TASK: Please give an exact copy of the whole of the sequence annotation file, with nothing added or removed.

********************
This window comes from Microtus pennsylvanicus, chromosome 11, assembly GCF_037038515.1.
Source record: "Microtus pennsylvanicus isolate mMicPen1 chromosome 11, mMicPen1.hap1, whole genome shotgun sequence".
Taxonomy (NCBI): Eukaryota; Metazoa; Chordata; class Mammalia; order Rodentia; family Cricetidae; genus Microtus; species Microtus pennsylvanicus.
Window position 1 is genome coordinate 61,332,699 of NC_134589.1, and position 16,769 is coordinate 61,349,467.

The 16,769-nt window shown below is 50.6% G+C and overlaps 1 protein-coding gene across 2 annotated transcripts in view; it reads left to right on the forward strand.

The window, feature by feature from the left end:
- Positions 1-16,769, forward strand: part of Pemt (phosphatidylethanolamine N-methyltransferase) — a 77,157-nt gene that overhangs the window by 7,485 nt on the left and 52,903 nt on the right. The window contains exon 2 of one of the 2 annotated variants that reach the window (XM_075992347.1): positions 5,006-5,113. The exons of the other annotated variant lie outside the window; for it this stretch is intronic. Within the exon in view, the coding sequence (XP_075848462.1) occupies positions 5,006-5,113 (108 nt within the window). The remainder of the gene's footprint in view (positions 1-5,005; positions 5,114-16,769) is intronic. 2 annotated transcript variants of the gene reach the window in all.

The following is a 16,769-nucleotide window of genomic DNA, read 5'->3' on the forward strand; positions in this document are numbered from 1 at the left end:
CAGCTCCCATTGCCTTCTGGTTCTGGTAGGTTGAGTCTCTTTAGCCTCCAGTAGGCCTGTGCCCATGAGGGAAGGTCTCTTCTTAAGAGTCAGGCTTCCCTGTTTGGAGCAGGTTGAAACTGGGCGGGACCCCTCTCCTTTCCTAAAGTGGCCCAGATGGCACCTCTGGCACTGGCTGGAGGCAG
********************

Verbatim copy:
This window comes from Microtus pennsylvanicus, chromosome 11, assembly GCF_037038515.1.
Source record: "Microtus pennsylvanicus isolate mMicPen1 chromosome 11, mMicPen1.hap1, whole genome shotgun sequence".
Taxonomy (NCBI): Eukaryota; Metazoa; Chordata; class Mammalia; order Rodentia; family Cricetidae; genus Microtus; species Microtus pennsylvanicus.
Window position 1 is genome coordinate 61,332,699 of NC_134589.1, and position 16,769 is coordinate 61,349,467.

The 16,769-nt window shown below is 50.6% G+C and overlaps 1 protein-coding gene across 2 annotated transcripts in view; it reads left to right on the forward strand.

The window, feature by feature from the left end:
- Positions 1-16,769, forward strand: part of Pemt (phosphatidylethanolamine N-methyltransferase) — a 77,157-nt gene that overhangs the window by 7,485 nt on the left and 52,903 nt on the right. The window contains exon 2 of one of the 2 annotated variants that reach the window (XM_075992347.1): positions 5,006-5,113. The exons of the other annotated variant lie outside the window; for it this stretch is intronic. Within the exon in view, the coding sequence (XP_075848462.1) occupies positions 5,006-5,113 (108 nt within the window). The remainder of the gene's footprint in view (positions 1-5,005; positions 5,114-16,769) is intronic. 2 annotated transcript variants of the gene reach the window in all.

The following is a 16,769-nucleotide window of genomic DNA, read 5'->3' on the forward strand; positions in this document are numbered from 1 at the left end:
CAGCTCCCATTGCCTTCTGGTTCTGGTAGGTTGAGTCTCTTTAGCCTCCAGTAGGCCTGTGCCCATGAGGGAAGGTCTCTTCTTAAGAGTCAGGCTTCCCTGTTTGGAGCAGGTTGAAACTGGGCGGGACCCCTCTCCTTTCCTAAAGTGGCCCAGATGGCACCTCTGGCACTGGCTGGAGGCAG